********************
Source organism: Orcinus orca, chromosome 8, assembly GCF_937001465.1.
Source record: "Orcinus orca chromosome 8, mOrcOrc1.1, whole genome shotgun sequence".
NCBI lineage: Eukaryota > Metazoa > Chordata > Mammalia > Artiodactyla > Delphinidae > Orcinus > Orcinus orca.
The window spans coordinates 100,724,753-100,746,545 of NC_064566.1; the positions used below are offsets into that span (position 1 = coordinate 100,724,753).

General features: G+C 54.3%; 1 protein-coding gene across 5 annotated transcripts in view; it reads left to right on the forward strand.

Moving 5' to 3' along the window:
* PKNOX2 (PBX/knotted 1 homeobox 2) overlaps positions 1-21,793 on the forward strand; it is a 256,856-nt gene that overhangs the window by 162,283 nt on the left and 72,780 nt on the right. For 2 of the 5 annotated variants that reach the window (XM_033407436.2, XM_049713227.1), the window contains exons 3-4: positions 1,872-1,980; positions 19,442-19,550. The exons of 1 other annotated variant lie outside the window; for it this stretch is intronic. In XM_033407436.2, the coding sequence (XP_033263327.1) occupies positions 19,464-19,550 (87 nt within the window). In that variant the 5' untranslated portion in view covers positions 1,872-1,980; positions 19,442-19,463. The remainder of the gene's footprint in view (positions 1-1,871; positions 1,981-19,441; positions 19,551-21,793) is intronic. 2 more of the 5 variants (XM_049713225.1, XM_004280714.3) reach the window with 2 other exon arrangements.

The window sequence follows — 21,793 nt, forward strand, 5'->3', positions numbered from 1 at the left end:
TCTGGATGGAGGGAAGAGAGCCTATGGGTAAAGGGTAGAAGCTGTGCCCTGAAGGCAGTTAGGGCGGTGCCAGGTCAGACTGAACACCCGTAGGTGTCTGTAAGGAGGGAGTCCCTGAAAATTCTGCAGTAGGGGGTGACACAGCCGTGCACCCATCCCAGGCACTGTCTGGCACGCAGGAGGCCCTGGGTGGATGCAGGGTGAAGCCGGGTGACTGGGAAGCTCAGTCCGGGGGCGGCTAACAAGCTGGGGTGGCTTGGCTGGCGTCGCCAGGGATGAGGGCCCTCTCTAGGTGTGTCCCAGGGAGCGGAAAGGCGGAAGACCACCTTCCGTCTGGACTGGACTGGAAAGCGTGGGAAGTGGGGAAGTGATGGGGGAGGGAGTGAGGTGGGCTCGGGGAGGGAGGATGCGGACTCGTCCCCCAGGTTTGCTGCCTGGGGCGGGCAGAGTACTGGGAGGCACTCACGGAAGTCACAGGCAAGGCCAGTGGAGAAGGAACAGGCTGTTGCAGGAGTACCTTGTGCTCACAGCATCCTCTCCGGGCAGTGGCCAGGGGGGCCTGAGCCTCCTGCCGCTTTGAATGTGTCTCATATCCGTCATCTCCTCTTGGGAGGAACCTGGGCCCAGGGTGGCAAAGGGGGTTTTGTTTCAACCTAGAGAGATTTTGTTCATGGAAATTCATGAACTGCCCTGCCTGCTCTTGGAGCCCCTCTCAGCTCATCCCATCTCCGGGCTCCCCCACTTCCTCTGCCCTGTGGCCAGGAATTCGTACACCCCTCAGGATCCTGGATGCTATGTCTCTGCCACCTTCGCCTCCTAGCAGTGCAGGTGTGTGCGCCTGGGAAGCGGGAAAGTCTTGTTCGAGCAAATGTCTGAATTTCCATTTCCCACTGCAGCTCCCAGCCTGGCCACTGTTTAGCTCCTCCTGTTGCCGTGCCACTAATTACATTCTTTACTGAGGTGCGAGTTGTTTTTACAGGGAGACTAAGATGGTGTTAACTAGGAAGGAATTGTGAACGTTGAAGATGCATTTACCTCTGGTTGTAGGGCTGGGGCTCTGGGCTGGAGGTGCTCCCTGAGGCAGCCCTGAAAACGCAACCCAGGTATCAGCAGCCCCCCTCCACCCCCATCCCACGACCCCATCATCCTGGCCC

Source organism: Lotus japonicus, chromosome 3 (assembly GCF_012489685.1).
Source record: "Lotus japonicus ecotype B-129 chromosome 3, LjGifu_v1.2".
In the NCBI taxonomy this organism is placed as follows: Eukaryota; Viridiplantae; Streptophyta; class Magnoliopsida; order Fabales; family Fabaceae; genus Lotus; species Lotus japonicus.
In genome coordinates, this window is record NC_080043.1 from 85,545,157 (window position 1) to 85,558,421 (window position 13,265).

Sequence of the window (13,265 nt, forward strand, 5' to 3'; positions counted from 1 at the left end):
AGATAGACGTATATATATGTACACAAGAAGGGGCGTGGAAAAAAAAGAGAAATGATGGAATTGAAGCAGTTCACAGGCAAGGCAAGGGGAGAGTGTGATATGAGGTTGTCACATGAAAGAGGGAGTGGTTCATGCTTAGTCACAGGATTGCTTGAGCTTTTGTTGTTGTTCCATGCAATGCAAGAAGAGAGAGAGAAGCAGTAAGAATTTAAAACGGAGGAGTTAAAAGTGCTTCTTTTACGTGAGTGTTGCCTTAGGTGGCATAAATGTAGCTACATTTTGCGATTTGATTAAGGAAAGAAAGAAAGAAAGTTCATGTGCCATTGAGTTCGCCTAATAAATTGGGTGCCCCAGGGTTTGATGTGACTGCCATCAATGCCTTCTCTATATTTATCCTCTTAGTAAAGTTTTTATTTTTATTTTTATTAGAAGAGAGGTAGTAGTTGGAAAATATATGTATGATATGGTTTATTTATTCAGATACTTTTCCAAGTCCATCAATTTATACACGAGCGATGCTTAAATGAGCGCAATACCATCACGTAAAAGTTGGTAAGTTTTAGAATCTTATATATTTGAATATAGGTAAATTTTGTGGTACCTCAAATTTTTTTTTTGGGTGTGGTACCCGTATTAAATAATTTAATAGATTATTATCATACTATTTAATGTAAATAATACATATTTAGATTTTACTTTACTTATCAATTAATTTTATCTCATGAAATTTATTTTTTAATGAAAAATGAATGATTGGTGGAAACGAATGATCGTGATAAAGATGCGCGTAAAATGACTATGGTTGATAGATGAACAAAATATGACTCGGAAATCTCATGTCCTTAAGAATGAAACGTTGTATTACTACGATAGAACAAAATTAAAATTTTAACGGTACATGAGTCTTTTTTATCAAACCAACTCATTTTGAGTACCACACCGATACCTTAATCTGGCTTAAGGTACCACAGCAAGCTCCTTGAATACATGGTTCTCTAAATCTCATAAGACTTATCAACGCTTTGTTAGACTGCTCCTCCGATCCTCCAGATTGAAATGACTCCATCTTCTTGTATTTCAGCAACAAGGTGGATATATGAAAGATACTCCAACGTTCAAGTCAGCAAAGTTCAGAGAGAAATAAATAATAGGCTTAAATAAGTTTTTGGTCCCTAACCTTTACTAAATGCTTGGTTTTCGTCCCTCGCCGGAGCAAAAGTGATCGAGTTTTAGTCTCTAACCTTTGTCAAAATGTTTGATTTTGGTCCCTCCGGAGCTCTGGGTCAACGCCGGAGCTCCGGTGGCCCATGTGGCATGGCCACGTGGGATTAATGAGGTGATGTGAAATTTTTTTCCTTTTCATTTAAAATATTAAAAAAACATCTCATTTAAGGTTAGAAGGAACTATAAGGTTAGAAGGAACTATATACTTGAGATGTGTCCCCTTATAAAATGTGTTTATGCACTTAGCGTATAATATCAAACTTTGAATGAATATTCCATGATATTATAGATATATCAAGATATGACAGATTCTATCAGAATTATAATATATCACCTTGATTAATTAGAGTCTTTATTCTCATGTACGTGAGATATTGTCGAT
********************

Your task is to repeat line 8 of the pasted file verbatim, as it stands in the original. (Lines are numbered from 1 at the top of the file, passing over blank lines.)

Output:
The window sequence follows — 21,793 nt, forward strand, 5'->3', positions numbered from 1 at the left end: